By Craig A. Ruark
Just before the opening of early voting, energy experts and elected officials told a pair of forums that ballot Question 3 presents a rare opportunity for both consumers and the industry to stake out winning positions for the future.
Question 3 would authorize the Nevada Legislature to “minimize regulations on the Energy Market and eliminate legal energy monopolies.” If approved by voters, it would have to be voted on again in 2018 before it could be implemented in 2023.
On October 19th, the Nevada Energy Star Partners Green Alliance held a panel discussion titled “Nevada’s Energy Future.” Debbie Donaldson, publisher of the Las Vegas Business Press, asked panelists Dr. Patricia “Pat” Spearman, Nevada Senator District 1; Nat Hodgen, executive director of the Southern Nevada Home Builders; and Jessie Murray, director of renewable energy projects for NV Energy, to describe the current energy environment and what we need to do to prepare for the future.
The three speakers, though diverse in their backgrounds, were part of the “New Energy Industry Task Force” that was initiated by Gov. Brian Sandoval and worked toward solutions to grid modernization, carbon emissions, distributed generation and storage, and clean energy sources.
Based on the Task Force’s research and discussions, several recommendations have been sent to the governor for the 2017 legislative session. In addition, a plan for grandfathering residential rooftop solar customers (those who were on-line or had applied to be part of the solar program as of Dec. 31, 2015), was approved by Governor Sandoval. It will take effect in December 2016 and expire November 30, 2036.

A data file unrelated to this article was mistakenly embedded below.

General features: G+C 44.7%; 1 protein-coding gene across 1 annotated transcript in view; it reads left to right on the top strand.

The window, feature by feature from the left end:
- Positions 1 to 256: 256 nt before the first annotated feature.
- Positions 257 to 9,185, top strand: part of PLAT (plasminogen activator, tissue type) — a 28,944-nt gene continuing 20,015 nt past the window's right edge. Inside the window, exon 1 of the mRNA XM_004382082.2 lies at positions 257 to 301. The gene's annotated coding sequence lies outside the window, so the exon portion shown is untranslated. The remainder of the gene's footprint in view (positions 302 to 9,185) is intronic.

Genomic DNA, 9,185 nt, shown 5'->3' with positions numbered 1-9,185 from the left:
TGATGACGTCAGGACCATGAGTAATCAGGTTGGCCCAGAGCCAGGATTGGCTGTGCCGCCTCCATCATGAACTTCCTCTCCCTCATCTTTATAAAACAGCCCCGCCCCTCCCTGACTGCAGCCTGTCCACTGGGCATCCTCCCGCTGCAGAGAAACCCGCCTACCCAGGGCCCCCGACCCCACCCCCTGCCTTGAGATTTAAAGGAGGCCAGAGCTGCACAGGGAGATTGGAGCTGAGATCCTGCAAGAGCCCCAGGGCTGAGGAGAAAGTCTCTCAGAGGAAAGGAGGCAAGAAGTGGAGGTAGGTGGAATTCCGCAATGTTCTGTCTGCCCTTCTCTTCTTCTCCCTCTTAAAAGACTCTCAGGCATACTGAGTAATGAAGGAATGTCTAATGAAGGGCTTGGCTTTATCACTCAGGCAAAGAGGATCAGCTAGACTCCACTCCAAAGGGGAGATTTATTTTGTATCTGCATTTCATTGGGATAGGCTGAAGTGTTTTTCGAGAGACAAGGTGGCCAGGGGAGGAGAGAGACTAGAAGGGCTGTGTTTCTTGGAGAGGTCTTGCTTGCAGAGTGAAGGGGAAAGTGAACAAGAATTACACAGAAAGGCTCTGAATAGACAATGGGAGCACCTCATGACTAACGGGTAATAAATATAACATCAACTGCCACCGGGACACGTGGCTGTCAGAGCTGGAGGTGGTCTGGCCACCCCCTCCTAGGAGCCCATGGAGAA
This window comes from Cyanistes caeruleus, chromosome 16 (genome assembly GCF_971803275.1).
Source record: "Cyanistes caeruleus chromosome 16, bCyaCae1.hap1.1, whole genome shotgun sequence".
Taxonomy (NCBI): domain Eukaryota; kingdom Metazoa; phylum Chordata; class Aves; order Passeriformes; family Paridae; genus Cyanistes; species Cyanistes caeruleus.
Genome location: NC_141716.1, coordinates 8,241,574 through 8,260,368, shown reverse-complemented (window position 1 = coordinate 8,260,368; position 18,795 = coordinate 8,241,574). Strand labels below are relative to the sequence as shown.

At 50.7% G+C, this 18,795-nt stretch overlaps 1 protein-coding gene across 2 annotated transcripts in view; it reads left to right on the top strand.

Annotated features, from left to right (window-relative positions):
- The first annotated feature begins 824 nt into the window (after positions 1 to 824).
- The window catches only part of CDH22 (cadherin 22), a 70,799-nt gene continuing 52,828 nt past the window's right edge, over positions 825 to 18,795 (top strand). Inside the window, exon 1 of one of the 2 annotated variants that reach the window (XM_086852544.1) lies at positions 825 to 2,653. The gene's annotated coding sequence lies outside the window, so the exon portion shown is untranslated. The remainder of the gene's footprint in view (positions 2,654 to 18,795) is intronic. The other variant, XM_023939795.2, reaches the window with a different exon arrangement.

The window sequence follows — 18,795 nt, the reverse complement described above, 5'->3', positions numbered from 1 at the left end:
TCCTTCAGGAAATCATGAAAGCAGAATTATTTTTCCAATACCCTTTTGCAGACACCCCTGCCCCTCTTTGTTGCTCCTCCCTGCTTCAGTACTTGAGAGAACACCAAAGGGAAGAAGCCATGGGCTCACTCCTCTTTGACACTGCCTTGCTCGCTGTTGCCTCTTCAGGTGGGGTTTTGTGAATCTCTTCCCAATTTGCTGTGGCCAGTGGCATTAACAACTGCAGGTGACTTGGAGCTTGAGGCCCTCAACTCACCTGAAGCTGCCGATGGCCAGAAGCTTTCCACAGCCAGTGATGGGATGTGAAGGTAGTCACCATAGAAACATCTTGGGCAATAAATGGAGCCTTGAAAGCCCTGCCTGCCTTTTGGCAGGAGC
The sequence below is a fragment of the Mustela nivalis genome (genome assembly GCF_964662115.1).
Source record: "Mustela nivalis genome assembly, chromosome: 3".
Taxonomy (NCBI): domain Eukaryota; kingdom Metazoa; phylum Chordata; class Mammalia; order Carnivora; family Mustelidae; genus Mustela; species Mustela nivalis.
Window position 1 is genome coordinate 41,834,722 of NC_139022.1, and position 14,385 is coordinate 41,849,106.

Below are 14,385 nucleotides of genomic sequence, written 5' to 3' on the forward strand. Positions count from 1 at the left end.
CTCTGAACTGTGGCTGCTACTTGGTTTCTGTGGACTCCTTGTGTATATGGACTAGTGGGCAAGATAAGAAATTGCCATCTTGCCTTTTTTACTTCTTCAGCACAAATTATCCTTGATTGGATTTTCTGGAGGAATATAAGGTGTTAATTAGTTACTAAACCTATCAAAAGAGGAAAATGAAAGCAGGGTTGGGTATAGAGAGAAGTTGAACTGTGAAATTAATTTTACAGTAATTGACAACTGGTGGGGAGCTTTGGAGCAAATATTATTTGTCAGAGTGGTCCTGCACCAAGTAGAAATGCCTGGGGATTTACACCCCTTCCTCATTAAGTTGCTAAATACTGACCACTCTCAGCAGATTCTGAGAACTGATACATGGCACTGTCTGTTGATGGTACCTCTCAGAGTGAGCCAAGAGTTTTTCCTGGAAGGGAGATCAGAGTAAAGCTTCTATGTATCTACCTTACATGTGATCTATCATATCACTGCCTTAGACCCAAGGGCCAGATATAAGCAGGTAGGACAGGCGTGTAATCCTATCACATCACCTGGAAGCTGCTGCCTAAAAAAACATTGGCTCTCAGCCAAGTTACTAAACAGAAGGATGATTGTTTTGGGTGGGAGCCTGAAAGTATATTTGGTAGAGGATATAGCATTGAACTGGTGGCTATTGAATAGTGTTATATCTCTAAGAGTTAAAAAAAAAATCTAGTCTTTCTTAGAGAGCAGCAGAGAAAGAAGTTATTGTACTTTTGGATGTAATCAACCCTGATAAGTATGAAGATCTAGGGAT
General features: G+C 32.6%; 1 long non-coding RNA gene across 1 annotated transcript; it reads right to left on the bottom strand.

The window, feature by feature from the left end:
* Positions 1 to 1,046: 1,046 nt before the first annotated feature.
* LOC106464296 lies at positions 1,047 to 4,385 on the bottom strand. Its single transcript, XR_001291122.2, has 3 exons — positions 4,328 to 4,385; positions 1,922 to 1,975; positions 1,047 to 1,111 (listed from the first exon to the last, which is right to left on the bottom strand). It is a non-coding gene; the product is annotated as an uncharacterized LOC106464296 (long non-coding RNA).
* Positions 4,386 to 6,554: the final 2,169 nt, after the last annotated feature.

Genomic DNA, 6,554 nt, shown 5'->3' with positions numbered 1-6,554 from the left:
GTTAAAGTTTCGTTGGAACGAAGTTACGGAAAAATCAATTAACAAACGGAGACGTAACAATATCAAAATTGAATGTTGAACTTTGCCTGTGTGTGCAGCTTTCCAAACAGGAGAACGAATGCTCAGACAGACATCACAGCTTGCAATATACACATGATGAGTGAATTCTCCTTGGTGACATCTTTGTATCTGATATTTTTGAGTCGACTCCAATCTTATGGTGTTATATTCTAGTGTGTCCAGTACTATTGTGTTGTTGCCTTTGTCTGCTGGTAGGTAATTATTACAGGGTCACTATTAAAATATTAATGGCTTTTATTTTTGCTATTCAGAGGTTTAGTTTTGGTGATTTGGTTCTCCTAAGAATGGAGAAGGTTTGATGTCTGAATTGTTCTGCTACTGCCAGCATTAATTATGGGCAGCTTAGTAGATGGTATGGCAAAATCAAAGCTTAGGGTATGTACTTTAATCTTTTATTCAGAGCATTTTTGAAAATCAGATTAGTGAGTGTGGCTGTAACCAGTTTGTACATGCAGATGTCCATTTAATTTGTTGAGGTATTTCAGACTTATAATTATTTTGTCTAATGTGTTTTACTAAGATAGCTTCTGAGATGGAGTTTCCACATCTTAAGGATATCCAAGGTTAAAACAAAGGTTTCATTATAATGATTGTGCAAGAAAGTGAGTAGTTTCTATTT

Senator Spearman said she is planning several bills for presentation during the 2017 legislative session.
“The technologies that we have right now and those that which are on the horizon are changing, literally, in a nanosecond,” she said. “We don’t have legislative policies in place to address the question about [energy] storage adequately. Because we don’t have policies in place that address an integrated energy system that customers want to go to.” Spearman supports modifying the electrical grid to include distributive generation including geothermal and wind energy, and advocated for ‘out of the box’ thinking to prepare us for energy possibilities that are unthought of at this time.
On Oct. 20, Clean Energy Project, a non-profit organization, drew more than 100 people to the Switch Innevation Center in Las Vegas for a lunchtime session. The panel discussion was moderated by Rose McKinney-James, lobbyist and managing principal of Energy Works LLC, and included panel experts on distributive energy generation.
The topic title: “How will ballot initiative Question 3 ensure that clean energy development has a place in a well-regulated open market; and how will a restructured market ensure that all customers have the opportunity to access clean energy to power their homes and businesses?”